The March 1975 edition of Harper’s featured an interesting essayistic gallery culled from the American populace to answer the question, “When Did You Stop Wanting to Be President?” The group of respondents included Theodore Sorensen (advisor to President Kennedy), George Romney (former governor of Michigan and father to Mitt), Kevin Phillips (author of The Emerging Republican Majority), and Eugene McCarthy (longtime Congressman from Minnesota).
But there were two writers in the group that merit special attention, in part because one can scarcely imagine them sharing the same editorial space: Ronald Reagan and William S. Burroughs!!!
At that moment Reagan was a year away from a failed attempt to wrest the Republican nomination from sitting president Gerald Ford and five years away from being elected president as a reactionary fuckwit.
Reagan uses his space to spout a lot of aw-shucks baloney about not wanting to be president (“I never started”), to throw out a few potshots at FDR and government in general, and to express confidence that public confidence in the presidency is likely to go up in the future (hasn’t happened).
For his part, Burroughs spins a funny alternate vision of himself as “Commissioner of Sewers” (as the item is sometimes known) of Los Alamos. Turned off by the notion of the president “pawing babies and spouting bullshit,” Burroughs engages in a reverie of being able to use his exalted position as an opportunity to engage in wide-ranging graft and shenanigans, including pressuring the sheriff “for some mary juana he has confiscated and he’d better play ball or I will route a sewer through his front yard.”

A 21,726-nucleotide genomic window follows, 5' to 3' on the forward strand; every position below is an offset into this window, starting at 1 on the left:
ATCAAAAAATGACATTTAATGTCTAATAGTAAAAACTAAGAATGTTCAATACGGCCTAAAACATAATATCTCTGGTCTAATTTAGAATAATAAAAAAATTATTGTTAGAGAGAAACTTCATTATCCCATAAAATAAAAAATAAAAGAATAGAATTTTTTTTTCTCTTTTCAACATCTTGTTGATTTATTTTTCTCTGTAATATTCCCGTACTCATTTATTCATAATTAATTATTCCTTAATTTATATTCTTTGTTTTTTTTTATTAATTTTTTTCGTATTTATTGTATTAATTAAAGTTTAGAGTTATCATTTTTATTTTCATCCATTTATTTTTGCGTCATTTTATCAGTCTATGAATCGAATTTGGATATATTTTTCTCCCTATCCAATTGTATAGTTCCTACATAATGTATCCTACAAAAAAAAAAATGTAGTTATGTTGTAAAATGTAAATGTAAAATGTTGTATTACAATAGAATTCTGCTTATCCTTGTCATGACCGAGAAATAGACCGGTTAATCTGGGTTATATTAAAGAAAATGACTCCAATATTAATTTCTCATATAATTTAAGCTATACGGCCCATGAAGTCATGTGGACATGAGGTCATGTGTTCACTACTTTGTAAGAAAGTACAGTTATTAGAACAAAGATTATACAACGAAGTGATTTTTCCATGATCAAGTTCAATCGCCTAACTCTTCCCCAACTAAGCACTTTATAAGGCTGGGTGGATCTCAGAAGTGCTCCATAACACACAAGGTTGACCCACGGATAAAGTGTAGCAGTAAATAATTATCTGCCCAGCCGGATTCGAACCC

Eventually Burroughs (or his fictional stand-in) realizes that he’s “simply the wrong shape” for that kind of position, noting that plenty of his “plump” boyhood friends had gone on to pull down hefty salaries in similar roles.
You can read Burroughs’ original article in the pages of Harper’s (click on “Download PDF”) or you can read a slightly different version of it in the Google Books preview of Word Virus: The William S. Burroughs Reader.
More amusing, though, is to hear Burroughs read it himself, as he does after the jump…